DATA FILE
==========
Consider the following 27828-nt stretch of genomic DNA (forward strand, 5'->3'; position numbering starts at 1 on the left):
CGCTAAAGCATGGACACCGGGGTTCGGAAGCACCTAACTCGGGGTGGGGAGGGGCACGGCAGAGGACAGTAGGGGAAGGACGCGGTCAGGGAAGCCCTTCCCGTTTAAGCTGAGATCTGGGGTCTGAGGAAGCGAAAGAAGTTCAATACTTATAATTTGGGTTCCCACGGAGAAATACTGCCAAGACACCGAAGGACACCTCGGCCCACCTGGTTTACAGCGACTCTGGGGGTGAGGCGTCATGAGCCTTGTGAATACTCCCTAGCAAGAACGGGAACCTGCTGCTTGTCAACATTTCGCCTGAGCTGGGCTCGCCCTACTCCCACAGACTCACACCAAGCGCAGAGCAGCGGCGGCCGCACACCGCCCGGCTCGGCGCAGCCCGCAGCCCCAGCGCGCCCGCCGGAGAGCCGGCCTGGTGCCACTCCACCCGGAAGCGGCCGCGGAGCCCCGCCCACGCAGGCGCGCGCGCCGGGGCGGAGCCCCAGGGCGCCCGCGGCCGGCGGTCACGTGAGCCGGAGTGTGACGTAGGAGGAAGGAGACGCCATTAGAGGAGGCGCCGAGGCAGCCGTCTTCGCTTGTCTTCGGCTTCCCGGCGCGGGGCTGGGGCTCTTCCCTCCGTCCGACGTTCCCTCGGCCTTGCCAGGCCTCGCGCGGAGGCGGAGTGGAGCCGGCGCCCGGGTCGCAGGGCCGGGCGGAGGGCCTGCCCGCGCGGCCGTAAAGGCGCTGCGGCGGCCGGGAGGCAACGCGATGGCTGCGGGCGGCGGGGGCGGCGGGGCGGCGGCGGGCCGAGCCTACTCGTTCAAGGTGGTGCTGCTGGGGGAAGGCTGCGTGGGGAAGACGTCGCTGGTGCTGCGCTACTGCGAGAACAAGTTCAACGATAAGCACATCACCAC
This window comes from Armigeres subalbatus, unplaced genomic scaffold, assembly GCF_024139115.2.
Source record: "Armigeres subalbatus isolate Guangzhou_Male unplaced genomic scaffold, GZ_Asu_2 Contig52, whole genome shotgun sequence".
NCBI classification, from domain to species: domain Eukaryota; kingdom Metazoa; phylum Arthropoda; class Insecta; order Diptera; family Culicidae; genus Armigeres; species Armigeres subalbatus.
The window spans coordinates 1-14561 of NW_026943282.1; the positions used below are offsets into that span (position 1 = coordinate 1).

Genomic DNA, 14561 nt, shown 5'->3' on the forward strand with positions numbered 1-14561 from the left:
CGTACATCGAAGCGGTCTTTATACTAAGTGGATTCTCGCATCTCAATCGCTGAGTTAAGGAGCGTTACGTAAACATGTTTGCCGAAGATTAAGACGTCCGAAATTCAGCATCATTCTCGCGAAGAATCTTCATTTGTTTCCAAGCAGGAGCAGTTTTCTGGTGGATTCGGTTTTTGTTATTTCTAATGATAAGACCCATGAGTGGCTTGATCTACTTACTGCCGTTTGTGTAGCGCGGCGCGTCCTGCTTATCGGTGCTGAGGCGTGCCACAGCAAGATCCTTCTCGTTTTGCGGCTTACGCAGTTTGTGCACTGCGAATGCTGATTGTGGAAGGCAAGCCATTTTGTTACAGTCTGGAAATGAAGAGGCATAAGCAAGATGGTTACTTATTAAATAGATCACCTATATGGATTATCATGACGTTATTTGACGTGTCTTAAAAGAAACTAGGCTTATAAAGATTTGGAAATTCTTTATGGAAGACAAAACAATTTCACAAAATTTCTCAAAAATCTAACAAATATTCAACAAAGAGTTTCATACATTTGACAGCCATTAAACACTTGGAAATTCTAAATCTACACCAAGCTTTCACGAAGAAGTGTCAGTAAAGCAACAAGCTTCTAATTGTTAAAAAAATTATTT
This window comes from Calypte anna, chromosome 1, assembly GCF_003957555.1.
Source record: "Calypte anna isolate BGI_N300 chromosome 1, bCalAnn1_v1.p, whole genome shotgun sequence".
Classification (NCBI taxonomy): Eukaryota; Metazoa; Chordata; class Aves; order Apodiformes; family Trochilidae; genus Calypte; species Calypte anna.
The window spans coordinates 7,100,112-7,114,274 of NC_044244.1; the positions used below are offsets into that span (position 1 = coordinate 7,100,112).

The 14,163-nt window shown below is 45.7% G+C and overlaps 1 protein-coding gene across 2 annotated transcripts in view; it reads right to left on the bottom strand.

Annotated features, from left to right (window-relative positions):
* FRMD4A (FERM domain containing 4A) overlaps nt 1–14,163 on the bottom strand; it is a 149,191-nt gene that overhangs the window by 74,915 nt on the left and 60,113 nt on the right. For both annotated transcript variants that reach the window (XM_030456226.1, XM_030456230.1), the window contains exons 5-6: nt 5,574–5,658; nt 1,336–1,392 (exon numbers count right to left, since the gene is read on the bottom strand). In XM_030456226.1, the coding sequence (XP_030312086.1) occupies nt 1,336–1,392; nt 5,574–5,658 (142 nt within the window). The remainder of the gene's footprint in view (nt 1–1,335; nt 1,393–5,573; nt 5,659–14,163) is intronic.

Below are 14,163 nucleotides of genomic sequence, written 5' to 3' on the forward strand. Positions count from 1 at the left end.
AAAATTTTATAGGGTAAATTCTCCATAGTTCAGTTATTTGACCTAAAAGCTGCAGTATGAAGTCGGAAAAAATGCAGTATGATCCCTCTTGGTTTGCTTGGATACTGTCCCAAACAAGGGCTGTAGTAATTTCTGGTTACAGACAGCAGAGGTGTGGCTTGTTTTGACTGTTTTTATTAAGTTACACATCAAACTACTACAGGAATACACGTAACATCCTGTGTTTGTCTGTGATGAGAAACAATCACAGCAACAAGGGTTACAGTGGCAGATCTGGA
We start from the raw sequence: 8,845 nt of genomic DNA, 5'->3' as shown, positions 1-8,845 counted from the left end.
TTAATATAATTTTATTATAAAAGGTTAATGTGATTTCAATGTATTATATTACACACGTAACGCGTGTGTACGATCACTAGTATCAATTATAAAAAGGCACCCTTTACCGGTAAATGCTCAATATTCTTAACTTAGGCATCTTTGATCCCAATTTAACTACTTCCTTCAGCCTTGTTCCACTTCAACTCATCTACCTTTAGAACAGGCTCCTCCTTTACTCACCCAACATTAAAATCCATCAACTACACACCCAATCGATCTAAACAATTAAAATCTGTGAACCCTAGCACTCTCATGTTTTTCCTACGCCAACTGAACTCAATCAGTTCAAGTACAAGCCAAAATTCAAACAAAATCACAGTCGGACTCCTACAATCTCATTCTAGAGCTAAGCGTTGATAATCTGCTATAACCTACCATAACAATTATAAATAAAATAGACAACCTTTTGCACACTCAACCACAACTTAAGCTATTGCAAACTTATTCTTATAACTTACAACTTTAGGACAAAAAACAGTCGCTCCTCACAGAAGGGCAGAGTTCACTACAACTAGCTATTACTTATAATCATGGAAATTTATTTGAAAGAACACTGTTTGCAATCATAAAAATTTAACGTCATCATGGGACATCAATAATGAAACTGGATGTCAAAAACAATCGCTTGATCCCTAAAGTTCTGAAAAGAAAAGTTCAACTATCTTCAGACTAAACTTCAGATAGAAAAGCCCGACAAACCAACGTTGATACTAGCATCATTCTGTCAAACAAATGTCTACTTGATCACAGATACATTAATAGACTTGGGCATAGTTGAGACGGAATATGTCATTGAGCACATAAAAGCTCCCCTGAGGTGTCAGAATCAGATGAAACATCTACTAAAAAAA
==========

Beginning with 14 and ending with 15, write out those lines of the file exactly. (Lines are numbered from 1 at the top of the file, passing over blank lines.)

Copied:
Annotated features, from left to right (window-relative positions):
* FRMD4A (FERM domain containing 4A) overlaps nt 1–14,163 on the bottom strand; it is a 149,191-nt gene that overhangs the window by 74,915 nt on the left and 60,113 nt on the right. For both annotated transcript variants that reach the window (XM_030456226.1, XM_030456230.1), the window contains exons 5-6: nt 5,574–5,658; nt 1,336–1,392 (exon numbers count right to left, since the gene is read on the bottom strand). In XM_030456226.1, the coding sequence (XP_030312086.1) occupies nt 1,336–1,392; nt 5,574–5,658 (142 nt within the window). The remainder of the gene's footprint in view (nt 1–1,335; nt 1,393–5,573; nt 5,659–14,163) is intronic.